To address ever-present and continuously growing sanitation-related concerns across the snack and bakery industry, equipment manufacturers are working to provide machinery that’s easy to wipe down, doesn’t provide harborage for moisture or stray ingredients, and is simple—ideally tool-less—to disassemble and reassemble as needed.


An ongoing process

To convince people of the importance of sanitation, it’s vital to emphasize the financial benefits, says Karl Thorson, global food safety and sanitation manager, General Mills, Minneapolis, and a member of BEMA’s Baking Industry Forum (BIF).

“Unless you have a crisis, a major recall, it’s hard to get people to rally around and invest in those types of changes,” says Thorson. “It’s about trying to educate people internally and externally in looking at the benefits of focusing on design, in terms of cost savings—trying to significantly reduce the changeover time, as well as labor and resources that are needed for cleaning.”

General Mills works with equipment manufacturers to encourage machinery that’s easy to disassemble and reassemble, Thorson says. “We’re trying to get them to partner with us in minimizing the complexity of design—the number of parts, the amount of surface area—and then working with us in determining what type of cleaning process we’re going to apply.” Cleaning for flavor changes requires different methodology from allergen-related issues, for example.

Thorson notes that he definitely tries to stay away from water. And if that’s not possible, you need to build the facility around that, and invest in walls, floors, drains, hot water, etc., he says.

Snack and bakery facilities sometimes require significant engineering and redesign to adequately address sanitation issues, Thorson says. “If we give them clear expectations, and they have the right skillsets in their design engineers, that’s critically important to understand the basics. We have to think more broadly than just: on time, under budget. We’ve got to think about total lifecycle costs. What is it going to cost my business in the long term?”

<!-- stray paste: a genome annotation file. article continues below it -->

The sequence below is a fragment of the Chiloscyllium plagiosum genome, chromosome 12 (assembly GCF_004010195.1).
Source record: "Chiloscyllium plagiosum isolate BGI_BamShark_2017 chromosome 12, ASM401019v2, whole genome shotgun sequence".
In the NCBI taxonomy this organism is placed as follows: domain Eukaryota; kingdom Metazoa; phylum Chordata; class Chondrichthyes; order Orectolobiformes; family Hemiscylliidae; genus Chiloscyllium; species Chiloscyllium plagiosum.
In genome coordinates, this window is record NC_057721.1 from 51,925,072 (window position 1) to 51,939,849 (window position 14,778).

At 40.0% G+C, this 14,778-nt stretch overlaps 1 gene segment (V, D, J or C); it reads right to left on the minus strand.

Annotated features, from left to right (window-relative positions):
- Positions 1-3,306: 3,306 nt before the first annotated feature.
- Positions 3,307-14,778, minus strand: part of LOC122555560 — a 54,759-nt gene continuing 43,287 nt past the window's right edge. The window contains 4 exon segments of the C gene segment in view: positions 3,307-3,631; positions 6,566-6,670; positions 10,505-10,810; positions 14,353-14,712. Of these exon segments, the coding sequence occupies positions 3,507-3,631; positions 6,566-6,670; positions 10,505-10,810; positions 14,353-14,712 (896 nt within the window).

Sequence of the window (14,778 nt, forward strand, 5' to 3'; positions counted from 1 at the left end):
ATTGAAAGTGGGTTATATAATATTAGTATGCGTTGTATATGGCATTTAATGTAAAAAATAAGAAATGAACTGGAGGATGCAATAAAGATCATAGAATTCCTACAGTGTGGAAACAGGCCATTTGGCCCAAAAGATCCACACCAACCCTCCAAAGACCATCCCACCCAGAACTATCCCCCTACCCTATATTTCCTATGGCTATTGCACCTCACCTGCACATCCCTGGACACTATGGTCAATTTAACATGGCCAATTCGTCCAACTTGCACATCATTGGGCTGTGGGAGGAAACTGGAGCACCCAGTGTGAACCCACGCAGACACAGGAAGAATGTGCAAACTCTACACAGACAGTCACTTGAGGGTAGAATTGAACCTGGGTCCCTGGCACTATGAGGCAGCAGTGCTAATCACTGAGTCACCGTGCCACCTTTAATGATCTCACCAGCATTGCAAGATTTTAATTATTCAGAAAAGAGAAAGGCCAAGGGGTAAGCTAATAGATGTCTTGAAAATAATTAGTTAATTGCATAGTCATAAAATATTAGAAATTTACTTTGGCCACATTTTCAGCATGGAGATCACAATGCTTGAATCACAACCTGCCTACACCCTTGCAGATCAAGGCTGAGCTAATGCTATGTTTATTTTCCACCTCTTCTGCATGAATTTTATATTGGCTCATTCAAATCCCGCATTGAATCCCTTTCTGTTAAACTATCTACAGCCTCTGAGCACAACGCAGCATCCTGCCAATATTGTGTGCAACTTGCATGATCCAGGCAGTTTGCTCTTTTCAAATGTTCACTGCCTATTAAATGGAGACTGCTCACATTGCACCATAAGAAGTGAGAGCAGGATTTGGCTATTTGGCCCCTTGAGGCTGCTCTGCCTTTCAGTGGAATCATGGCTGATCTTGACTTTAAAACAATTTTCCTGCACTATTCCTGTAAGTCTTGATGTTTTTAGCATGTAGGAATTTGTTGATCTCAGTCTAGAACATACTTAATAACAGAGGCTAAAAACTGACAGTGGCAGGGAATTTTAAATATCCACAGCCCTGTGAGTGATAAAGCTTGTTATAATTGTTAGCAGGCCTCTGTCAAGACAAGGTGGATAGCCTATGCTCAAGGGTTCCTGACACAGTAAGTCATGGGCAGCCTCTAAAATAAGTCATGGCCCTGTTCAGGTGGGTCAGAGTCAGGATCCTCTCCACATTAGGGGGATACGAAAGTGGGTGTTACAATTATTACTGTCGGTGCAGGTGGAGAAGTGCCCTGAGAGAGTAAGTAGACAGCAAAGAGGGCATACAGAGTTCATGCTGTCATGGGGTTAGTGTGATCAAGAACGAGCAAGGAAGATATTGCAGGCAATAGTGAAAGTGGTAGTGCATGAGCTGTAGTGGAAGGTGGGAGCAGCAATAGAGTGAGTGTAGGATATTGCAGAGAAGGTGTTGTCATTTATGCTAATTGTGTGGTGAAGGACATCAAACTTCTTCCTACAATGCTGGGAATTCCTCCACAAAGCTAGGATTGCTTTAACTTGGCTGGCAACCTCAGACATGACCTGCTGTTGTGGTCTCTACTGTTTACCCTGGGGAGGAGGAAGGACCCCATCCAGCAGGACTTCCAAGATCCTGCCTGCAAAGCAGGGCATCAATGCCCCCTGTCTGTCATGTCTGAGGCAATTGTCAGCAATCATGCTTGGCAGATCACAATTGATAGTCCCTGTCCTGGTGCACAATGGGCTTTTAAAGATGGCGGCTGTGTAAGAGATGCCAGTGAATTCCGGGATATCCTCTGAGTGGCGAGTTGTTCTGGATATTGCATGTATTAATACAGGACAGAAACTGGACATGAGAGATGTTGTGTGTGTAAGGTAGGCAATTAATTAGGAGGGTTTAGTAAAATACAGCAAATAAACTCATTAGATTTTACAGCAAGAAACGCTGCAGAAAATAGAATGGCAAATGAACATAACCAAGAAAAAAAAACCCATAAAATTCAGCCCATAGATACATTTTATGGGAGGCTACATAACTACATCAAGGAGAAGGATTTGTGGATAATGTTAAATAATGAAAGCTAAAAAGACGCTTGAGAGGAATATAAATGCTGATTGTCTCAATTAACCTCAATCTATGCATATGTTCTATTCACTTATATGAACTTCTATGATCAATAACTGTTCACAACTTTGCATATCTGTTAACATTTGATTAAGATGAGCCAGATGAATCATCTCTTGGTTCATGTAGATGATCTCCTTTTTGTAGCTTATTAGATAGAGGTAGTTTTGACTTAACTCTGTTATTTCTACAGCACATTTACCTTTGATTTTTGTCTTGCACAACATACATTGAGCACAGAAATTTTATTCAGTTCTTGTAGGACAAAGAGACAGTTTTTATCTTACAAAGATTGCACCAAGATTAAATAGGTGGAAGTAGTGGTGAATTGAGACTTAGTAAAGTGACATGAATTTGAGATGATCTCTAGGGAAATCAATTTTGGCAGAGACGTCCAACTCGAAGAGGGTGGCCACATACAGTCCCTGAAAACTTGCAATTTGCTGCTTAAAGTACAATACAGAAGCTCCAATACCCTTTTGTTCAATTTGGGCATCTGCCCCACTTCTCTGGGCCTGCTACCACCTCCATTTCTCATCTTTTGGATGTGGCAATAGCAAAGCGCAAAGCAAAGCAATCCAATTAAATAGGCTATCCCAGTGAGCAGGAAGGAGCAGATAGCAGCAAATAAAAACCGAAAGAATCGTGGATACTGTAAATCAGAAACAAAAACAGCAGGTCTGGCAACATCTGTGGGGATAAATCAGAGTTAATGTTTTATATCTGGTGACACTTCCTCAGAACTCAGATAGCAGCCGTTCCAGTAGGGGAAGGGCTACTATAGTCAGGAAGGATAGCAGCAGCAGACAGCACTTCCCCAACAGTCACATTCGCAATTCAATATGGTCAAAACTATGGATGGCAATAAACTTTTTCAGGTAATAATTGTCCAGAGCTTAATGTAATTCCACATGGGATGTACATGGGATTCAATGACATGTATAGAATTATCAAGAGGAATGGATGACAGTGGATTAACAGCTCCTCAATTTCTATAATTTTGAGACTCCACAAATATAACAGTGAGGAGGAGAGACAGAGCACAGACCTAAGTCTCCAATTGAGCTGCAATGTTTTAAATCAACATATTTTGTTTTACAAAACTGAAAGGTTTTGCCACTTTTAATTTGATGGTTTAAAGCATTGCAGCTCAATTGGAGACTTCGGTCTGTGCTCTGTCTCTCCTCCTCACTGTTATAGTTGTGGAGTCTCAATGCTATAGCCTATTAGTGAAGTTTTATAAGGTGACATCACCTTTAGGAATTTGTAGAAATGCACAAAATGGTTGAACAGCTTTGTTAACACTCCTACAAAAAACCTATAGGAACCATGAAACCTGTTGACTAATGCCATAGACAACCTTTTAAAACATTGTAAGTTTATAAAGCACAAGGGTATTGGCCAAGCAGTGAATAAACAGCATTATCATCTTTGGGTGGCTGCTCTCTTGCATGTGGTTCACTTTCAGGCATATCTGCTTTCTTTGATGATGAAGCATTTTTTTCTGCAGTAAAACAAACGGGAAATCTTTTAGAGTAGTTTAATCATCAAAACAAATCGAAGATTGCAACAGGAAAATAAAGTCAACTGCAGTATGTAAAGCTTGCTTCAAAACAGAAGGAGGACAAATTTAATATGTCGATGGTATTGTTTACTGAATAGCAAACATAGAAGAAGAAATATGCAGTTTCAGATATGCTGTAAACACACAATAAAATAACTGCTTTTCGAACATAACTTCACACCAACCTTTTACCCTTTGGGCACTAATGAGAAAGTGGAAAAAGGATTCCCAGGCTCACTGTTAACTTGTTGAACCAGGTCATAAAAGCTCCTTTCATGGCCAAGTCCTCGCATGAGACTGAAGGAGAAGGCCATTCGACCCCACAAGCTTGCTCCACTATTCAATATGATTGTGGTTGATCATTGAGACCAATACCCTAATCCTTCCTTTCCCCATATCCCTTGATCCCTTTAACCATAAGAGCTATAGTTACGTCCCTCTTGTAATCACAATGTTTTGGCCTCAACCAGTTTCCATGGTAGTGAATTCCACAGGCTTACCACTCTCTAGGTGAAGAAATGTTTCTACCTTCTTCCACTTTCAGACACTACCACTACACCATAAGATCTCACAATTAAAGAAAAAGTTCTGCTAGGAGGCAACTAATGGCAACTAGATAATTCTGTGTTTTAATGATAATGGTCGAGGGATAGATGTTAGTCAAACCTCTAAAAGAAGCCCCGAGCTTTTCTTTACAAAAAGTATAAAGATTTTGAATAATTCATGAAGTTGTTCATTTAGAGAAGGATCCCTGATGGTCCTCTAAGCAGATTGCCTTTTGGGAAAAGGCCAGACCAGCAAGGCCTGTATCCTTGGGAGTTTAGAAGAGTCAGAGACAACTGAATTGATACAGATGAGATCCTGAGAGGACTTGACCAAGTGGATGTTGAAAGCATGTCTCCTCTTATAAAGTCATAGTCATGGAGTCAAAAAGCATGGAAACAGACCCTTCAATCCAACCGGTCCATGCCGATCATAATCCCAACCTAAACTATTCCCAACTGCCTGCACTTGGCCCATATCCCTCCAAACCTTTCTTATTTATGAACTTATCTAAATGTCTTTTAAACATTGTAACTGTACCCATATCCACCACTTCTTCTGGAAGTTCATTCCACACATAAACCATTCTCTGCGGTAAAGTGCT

Snack and bakery facilities want equipment made of durable, cleanable material that does not contain gaps which can harbor microbial materials, says Bonnie Biegel, director of QA, Americas, member, Baking Industry Sanitation Standards Committee (BISSC), AIB International, Manhattan, KS. The equipment should also provides easy access for efficient, effective cleaning without compromising safety, she notes.

“You’re seeing a lot more use of stainless steel and less use of mild steel and paint, which can rust and peel,” says Biegel. “You’re seeing a lot more non-painted stainless structures and plastics that don’t require additional coating and don’t rust. They need to be sure about sealing holes, to make sure you don’t get water or product buildup inside tubular framework, where you can’t clean and access them.”

Operations and maintenance teams need to collaborate to ensure the equipment is installed in such a way that it’s relatively easy to clean, Biegel says. “They need to see where it’s placed in the bakery to make sure there’s suitable access. It doesn’t do much good to put doors on the equipment too close to the wall.”


Enhancements and challenges